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Visual effects giant Framestore — whose latest work can be seen in Disney/Marvel’s Doctor Strange in the Multiverse of Madness — has promoted COO Mel Sullivan to CEO, with founding partner and CEO of 26 years William Sargent stepping into a new role as chairman of the Framestore and Company 3 group.
Framestore, the London-headquartered visual effects house whose work on Gravity and Blade Runner 2049 won VFX Oscars, has experienced rapid growth since its acquisition of postproduction giant Company 3, VFX business Method Studios and their sister companies in November of 2020.
As 2022 began, Framestore completed the merging of Method’s feature and TV VFX business into its Framestore VFX business, which now has eight offices across four continents and a headcount of nearly 3,000 artists, producers and technologists. Its recent and upcoming credits include VFX work on aforementioned Madness, along with The Little Mermaid, Peter Pan & Wendy, Wonka and episodic work such as His Dark Materials, Moon Knight, and the upcoming season of The Crown. (The former Method completed VFX work on Top Gun: Maverick.)
With Sullivan’s promotion, global managing director of film Fiona Walkinshaw has been given the newly created role of CEO of film and episodic, while Charles Howell, who was leading the New York office, will serve as president of global advertising and content.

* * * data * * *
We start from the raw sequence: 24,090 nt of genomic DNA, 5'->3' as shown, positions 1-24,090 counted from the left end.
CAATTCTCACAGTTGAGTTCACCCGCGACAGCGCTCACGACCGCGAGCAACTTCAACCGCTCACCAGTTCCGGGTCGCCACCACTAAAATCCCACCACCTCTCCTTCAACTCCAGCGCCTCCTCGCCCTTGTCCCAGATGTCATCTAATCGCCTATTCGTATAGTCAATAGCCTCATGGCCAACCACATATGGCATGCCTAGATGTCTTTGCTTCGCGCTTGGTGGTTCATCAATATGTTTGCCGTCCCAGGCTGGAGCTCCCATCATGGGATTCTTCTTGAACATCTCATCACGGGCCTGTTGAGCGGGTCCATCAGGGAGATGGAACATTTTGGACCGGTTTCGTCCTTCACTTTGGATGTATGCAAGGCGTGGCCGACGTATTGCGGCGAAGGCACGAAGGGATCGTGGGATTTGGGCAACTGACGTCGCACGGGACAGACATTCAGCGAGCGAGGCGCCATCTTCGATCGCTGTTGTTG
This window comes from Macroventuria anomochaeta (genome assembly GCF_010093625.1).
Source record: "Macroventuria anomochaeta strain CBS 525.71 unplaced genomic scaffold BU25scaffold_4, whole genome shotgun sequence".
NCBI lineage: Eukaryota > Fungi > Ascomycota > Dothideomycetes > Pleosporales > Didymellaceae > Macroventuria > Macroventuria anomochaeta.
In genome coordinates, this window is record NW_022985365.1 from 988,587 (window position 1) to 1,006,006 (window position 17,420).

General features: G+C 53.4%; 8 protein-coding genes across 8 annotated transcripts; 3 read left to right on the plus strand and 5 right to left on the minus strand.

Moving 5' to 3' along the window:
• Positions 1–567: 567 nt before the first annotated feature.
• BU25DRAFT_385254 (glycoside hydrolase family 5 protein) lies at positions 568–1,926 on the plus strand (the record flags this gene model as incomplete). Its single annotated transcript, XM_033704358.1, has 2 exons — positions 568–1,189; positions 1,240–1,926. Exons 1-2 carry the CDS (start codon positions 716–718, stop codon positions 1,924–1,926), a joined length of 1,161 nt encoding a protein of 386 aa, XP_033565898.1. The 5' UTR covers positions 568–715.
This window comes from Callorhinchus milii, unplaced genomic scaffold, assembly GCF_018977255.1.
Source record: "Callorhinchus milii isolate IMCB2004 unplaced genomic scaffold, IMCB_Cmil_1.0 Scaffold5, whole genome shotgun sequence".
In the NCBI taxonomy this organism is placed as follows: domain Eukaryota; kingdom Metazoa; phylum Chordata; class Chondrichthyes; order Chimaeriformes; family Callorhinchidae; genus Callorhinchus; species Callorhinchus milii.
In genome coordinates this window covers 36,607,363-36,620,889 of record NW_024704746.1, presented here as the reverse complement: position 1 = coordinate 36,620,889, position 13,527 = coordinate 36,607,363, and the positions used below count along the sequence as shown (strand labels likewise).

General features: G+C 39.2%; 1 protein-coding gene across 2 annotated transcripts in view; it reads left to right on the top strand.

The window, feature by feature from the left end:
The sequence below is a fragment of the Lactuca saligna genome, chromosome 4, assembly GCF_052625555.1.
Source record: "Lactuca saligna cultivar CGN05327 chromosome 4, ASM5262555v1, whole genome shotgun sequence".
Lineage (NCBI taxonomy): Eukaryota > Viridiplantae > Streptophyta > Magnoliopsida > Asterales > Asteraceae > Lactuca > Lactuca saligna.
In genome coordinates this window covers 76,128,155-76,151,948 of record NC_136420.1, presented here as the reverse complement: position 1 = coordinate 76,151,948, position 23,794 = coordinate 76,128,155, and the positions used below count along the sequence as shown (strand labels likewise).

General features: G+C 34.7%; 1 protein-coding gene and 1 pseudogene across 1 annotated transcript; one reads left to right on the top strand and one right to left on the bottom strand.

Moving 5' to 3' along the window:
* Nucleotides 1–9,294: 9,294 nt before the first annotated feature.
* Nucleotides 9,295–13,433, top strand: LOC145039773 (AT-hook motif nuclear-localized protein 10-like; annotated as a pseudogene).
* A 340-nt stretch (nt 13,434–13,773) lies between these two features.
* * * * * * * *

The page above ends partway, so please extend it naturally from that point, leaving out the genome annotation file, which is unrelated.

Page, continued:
Sullivan began her career in finance and corporate brokerage, before joining Framestore in 1998 when the VFX company was under one roof in London with 150 employees. “We are going to continue to do what is at the heart of our success — work on the most challenging and ambitious creative projects and continue to push boundaries of what new technology can achieve,” she says, noting that this includes refining virtual production pipelines.
She also emphasizes Framestore’s focus on diversity. “We worked hard on our apprenticeships [and] we are committed to trying to increase diversity in the company and the industry as a whole. I think it’s important to see that in terms of leadership. They should be inclusive and relatable.”
Sullivan describes the company as having a “unique mixture of creativity, collaboration and boldness of vision — it sets our work apart and it sets our people apart, and it’s something we’ve been keen to hold onto throughout the integration of studios in Montreal, Vancouver and Melbourne, the growth of our Mumbai studio and the strides we’re making in fields like real-time, machine learning and virtual production.”
In his role, Sargent will focus on identifying new opportunities for Framestore and Company 3, as well as providing support to Framestore’s senior management team, which includes new group CFO Claire Price who joins the team on July 1.
“Framestore has grown and evolved in startling ways since we started the company with five people and a big idea,” says Sargent. “From ad spots and pop promos for David Bowie and Madonna we’ve moved into blockbuster franchises, tentpole episodic productions and landmark theme park installations. In less than five years the company has doubled in size and expanded into three new territories, so it definitely feels like Mel is taking the reins at another pivotal stage of the company’s evolutionary growth. I have absolutely no doubt that under her stewardship we will see the company continue its ambitious trajectory.”
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